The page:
Every Dr. Martin Luther King Jr. Day, Americans all over this nation pause and reflect on the life and message of Dr. Martin Luther King, Jr. The subjects of equality and justice are on our minds as we rehearse the message and mission of this great American. It is this noble charge that we as Americans, regardless of our color, have been given for our fellow Americans, regardless of color.
Let us be careful, however, to not fall short of the aim of such noble virtues as equality and justice. Dr. King’s dream wasn’t merely that equal access to America’s storehouse of opportunities be opened up to all its citizens. No indeed. Such equal access was (and is) representative of something much more profound and beautiful… that equality is only truly meaningful when it underscores God’s aim for unity and brotherhood for all His people.
On August 28, 1963, Dr. King spoke words that still hold enormous power for us, “I have a dream that one day… the sons of former slaves and the sons of former slaveowners will be able to sit down together at the table of brotherhood…. I have a dream that one day… little black boys and black girls will be able to join hands with little white boys and white girls and walk together as sisters and brothers.”
“…As sisters and brothers.” And such does God intend.
Sadly, human nature generally runs contrary to the designs of its creator as self-will sets itself against the divine. Even in the church, when we forget who we are as brothers and sisters of the household of God, and we begin to war with one another (whether over racial differences or even over the splitting-of-hairs so celebrated by many of us), we have chosen a way that is set against the way of God. Frankly, this is an area in which Christians in America are famished for renewal for in 1 John 2:9 it is written that, “Anyone who claims to be in the light but hates his brother is still in the darkness.”
But it is good to know that, in the face of a world that likes to war with itself, the purposes of God remain and His provision refuses to be depleted. If we will surrender our prejudices and pride to Him, He will make a way for our fellowship with Him to be infinitely sweetened and deepened by the unfettered fellowship that we can have with one another.
See, God has a dream, too. His dream is that His people would “love one another. As He has loved us, so we must love one another. By this all men will know that we are His disciples, if we love one another” (from John 13:34-35). I have no doubt that this is why Jesus prayed in His last great intercessory prayer before His crucifixion, “… I pray also for those who will believe in Me through their message, that all of them may be one, Father, just as You are in Me and I am in You. May they also be in Us so that the world may believe that You have sent Me. I have given them the glory that You gave Me, that they may be one as We are one: I in them and You in Me. May they be brought to complete unity to let the world know that You sent Me and have loved them even as You have loved Me” (John 17:20-23).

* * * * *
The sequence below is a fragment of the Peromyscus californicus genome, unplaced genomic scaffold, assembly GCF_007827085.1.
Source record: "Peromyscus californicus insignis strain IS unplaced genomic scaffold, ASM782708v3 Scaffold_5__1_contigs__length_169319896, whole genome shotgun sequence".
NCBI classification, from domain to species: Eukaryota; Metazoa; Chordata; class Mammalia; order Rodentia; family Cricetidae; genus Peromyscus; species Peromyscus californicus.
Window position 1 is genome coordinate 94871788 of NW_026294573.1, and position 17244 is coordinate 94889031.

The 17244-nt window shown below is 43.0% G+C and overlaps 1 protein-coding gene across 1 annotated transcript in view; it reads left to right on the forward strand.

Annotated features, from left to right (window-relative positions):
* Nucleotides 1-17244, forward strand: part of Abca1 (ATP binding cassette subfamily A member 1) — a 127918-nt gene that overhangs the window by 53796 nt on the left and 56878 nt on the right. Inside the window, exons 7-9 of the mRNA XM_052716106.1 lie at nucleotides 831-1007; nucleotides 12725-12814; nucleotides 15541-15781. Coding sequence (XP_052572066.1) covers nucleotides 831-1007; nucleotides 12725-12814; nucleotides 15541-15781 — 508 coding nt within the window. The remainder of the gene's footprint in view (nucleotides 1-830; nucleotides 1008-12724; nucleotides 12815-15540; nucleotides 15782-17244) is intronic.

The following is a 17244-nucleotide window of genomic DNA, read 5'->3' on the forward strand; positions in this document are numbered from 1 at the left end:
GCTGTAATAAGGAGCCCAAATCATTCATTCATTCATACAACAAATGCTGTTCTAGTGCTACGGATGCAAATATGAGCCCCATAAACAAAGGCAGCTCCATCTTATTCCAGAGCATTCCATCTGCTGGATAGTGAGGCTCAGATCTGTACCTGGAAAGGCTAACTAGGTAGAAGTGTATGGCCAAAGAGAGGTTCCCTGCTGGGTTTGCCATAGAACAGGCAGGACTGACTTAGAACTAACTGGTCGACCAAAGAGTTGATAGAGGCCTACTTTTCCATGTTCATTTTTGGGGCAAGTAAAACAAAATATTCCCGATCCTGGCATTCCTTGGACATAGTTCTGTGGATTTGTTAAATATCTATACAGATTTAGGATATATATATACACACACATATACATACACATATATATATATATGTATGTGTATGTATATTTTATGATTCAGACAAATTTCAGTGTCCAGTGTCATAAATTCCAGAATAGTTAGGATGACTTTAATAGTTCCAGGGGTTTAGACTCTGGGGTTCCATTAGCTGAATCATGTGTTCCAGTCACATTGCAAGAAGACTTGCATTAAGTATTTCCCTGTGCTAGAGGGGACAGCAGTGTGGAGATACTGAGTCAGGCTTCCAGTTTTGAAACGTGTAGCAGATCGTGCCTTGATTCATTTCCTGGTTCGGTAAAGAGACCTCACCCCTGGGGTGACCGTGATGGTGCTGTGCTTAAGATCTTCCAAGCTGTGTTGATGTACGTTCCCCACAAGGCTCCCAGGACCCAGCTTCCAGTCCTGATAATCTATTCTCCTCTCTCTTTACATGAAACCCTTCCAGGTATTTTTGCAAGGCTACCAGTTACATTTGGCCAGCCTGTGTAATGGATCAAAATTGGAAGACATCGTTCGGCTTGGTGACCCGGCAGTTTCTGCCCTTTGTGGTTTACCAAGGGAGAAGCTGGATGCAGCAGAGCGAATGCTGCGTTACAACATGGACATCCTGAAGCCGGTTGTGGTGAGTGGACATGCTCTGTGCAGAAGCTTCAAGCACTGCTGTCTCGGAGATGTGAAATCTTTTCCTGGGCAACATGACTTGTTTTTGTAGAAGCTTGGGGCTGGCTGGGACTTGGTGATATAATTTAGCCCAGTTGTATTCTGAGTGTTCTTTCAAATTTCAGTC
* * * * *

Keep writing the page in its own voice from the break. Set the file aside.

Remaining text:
Although there is so much that is not right with the world, let us not turn our backs on the pursuit of equality and justice, especially when God’s aim continues to be unity among His people. Let us not forsake the high and holy calling of brotherhood with others who are His children, whatever their skin color, gender or nationality. May “the peace of Christ rule in our hearts, since as members of one body we were called to peace” (from Colossians 3:15) for we know that “there is neither Jew nor Greek, slave nor free, male nor female, for you are all one in Christ Jesus. If you belong to Christ, then you are Abraham’s seed, and heirs according to the promise” (Galatians 3:28).
May the spirit of fellowship and unity that His Spirit washes upon us, open your heart and mind to the joy of true brotherhood that Christ brings to His people.
(Thom Mollohan and his family have ministered in southern Ohio the past 23 ½ years, is the author of The Fairy Tale Parables, Crimson Harvest, and A Heart at Home with God. He blogs at “unfurledsails.wordpress.com”. Pastor Thom leads Pathway Community Church and may be reached for comments or questions by email at firstname.lastname@example.org).